I am absolutely sure that my teacher, Mrs. Perkins, did not restrict her love of Baker to the cop show EISCHIED. No this was, after all, "our greatest living actor." She took that love to the theater. Her love, or lust, for Baker was so great she must have seen the following movie when it played at the local buck a movie "grindhouse" in Tampa. I am equally sure she did not mention this movie to me even with the happy coincidence that it had my name on it because it was an R RATED movie, thus strictly verboten.
Did Mrs. Perkins sneak off to see MITCHELL herself, the way her male colleagues at that time would sneak off to THE PRIVATE AFTERNOONS OF PAMELA MANN or the EMANUELLE series? Is this what critics mean by the concept of "guilty pleasure"?
The only reason I could have missed that movie was that, during its particular run for the week, my mother had put her foot down and prevented my father from taking us to enjoy it, all the more reason to avoid it in my mom's mind was that it had my name on it and she didn't want me getting any negative ideas. Perhaps she felt I would be "cursed".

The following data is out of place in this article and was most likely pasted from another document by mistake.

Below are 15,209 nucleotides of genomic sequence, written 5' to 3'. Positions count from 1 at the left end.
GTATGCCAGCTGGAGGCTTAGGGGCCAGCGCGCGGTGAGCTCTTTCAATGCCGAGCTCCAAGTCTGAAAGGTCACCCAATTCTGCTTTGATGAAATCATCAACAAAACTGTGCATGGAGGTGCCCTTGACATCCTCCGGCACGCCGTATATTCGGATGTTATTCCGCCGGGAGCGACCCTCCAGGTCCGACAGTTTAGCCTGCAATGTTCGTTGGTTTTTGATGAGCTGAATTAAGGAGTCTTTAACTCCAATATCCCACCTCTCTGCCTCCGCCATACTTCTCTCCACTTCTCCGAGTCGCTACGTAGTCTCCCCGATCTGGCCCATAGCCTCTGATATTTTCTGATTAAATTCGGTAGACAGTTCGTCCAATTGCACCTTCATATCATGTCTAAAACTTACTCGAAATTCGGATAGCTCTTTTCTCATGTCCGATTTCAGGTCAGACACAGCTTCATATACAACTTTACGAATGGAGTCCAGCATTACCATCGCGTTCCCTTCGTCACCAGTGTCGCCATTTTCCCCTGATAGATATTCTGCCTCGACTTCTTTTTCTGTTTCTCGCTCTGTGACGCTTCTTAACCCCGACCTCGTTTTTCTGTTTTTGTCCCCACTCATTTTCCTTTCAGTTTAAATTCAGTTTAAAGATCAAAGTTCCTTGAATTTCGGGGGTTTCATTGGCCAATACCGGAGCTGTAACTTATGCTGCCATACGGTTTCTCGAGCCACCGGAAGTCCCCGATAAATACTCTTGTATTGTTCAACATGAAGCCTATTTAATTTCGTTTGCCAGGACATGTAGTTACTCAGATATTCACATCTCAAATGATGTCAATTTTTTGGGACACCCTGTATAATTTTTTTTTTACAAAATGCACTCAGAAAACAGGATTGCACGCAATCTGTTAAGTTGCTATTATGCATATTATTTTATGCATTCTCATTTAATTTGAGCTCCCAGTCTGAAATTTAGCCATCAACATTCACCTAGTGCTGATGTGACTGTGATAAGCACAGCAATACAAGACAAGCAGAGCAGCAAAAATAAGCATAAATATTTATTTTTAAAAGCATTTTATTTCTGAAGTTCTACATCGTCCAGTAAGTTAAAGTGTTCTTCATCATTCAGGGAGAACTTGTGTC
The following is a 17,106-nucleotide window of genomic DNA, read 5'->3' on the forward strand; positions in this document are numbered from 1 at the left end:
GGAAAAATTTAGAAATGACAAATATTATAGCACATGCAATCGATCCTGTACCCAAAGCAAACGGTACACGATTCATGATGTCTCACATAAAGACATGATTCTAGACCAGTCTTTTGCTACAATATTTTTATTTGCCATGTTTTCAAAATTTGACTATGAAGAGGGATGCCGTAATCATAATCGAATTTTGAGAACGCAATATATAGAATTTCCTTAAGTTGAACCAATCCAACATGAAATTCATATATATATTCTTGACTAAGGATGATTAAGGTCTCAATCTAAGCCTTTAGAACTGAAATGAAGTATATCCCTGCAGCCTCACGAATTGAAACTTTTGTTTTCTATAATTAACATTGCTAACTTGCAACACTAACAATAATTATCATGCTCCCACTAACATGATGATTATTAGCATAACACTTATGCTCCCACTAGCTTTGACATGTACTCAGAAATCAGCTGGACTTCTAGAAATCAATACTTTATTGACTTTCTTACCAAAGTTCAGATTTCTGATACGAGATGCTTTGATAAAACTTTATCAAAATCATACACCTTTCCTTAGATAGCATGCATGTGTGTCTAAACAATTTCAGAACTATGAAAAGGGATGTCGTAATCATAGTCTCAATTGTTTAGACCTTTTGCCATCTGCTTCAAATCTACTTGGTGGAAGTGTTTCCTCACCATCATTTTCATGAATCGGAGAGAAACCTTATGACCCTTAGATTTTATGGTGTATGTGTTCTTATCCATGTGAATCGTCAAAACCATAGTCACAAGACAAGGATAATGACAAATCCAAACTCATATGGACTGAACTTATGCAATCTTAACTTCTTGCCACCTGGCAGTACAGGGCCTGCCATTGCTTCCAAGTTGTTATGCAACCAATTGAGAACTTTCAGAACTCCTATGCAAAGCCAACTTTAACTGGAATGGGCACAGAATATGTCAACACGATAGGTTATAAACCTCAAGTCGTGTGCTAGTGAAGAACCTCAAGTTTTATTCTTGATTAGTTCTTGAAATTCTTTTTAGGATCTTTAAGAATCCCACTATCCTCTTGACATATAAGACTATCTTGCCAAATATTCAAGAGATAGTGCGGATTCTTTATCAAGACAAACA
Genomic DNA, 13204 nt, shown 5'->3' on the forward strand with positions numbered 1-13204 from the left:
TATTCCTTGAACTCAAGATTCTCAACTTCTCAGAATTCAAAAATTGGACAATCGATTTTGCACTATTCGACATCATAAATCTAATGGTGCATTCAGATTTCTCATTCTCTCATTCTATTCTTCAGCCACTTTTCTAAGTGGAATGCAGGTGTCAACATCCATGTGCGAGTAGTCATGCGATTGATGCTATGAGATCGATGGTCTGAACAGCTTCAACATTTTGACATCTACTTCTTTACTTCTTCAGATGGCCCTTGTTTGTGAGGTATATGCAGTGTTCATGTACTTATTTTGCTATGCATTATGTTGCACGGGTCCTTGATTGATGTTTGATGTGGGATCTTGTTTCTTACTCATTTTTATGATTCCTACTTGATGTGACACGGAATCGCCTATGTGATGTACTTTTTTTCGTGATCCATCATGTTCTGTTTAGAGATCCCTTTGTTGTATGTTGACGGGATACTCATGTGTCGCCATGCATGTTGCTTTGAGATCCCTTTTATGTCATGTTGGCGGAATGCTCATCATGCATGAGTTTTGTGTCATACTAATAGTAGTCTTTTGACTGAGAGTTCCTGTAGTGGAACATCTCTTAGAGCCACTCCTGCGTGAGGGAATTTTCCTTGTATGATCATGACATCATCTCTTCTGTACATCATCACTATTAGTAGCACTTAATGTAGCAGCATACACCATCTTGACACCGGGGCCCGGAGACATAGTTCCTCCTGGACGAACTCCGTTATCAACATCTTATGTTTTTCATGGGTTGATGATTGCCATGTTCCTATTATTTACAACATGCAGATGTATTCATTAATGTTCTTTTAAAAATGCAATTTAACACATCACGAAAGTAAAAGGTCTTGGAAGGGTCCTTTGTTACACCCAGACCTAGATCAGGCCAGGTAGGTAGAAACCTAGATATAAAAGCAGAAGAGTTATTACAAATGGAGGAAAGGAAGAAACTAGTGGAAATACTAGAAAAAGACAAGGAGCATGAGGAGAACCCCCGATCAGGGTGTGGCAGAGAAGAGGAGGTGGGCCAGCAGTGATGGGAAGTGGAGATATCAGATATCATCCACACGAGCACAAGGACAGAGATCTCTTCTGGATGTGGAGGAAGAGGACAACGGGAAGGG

Clearly Mrs. Perkins must have remembered she had her very own MITCHELL in her class: that "radical" Southern boy with the longish Robert Morse styled hair and polo shirts and classic cotton chinos who didn't take to The Bible with the enthusiasm she had hoped for, and was always talking about the EQUAL RIGHTS AMENDMENT and how "not everything in The Bible was necessarily s0" (to quote Ira Gershwin. Musically, Mrs. Perkins' tastes ran more towards Merl Haggard and Waylon Jennings).
Her student Mitchell was bright but he was far too concerned with EARTH WIND AND FIRE and MILES DAVIS and BACH records and heaven knows what else. And besides, he didn't want the girls to only rake leaves. He called it "chauvinism". He wanted them playing sports too alongside the boys, when Mitchell didn't know a thing about sports himself and couldn't be less concerned with them. Why, when we were supposed to bow our heads in prayer for a winning season for the Tampa Bay Bucs, that Mitchell refused on grounds of something he called "freedom FROM religion."